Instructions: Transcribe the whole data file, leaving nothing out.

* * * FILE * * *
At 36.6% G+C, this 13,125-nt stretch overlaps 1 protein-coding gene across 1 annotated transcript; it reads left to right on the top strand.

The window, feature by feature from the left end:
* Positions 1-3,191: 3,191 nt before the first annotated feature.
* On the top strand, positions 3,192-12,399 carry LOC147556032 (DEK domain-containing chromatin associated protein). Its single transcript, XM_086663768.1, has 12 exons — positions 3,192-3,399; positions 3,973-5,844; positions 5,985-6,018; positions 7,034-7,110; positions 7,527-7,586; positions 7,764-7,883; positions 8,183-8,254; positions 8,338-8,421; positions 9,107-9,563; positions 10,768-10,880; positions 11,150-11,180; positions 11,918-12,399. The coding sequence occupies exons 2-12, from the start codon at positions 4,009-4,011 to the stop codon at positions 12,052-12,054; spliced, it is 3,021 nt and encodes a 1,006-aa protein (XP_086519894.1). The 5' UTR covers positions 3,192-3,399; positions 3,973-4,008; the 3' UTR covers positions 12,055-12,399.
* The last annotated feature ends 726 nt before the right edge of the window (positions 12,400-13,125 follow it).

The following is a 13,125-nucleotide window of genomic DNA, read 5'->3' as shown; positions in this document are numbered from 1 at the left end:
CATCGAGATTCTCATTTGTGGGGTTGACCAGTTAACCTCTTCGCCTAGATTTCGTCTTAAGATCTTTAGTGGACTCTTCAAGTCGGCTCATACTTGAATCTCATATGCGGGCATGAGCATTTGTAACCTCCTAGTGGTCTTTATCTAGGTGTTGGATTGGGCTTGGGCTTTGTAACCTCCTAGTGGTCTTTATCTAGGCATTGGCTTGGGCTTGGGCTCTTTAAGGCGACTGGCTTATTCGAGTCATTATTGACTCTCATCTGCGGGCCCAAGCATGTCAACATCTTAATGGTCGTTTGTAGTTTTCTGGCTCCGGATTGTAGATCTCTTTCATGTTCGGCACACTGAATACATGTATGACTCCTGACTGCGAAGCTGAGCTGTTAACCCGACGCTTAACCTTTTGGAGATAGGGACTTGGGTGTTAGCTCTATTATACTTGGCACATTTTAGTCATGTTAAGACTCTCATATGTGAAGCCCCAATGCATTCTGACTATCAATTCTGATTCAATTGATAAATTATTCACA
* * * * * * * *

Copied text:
At 36.6% G+C, this 13,125-nt stretch overlaps 1 protein-coding gene across 1 annotated transcript; it reads left to right on the top strand.

The window, feature by feature from the left end:
* Positions 1-3,191: 3,191 nt before the first annotated feature.
* On the top strand, positions 3,192-12,399 carry LOC147556032 (DEK domain-containing chromatin associated protein). Its single transcript, XM_086663768.1, has 12 exons — positions 3,192-3,399; positions 3,973-5,844; positions 5,985-6,018; positions 7,034-7,110; positions 7,527-7,586; positions 7,764-7,883; positions 8,183-8,254; positions 8,338-8,421; positions 9,107-9,563; positions 10,768-10,880; positions 11,150-11,180; positions 11,918-12,399. The coding sequence occupies exons 2-12, from the start codon at positions 4,009-4,011 to the stop codon at positions 12,052-12,054; spliced, it is 3,021 nt and encodes a 1,006-aa protein (XP_086519894.1). The 5' UTR covers positions 3,192-3,399; positions 3,973-4,008; the 3' UTR covers positions 12,055-12,399.
* The last annotated feature ends 726 nt before the right edge of the window (positions 12,400-13,125 follow it).

The following is a 13,125-nucleotide window of genomic DNA, read 5'->3' as shown; positions in this document are numbered from 1 at the left end:
CATCGAGATTCTCATTTGTGGGGTTGACCAGTTAACCTCTTCGCCTAGATTTCGTCTTAAGATCTTTAGTGGACTCTTCAAGTCGGCTCATACTTGAATCTCATATGCGGGCATGAGCATTTGTAACCTCCTAGTGGTCTTTATCTAGGTGTTGGATTGGGCTTGGGCTTTGTAACCTCCTAGTGGTCTTTATCTAGGCATTGGCTTGGGCTTGGGCTCTTTAAGGCGACTGGCTTATTCGAGTCATTATTGACTCTCATCTGCGGGCCCAAGCATGTCAACATCTTAATGGTCGTTTGTAGTTTTCTGGCTCCGGATTGTAGATCTCTTTCATGTTCGGCACACTGAATACATGTATGACTCCTGACTGCGAAGCTGAGCTGTTAACCCGACGCTTAACCTTTTGGAGATAGGGACTTGGGTGTTAGCTCTATTATACTTGGCACATTTTAGTCATGTTAAGACTCTCATATGTGAAGCCCCAATGCATTCTGACTATCAATTCTGATTCAATTGATAAATTATTCACA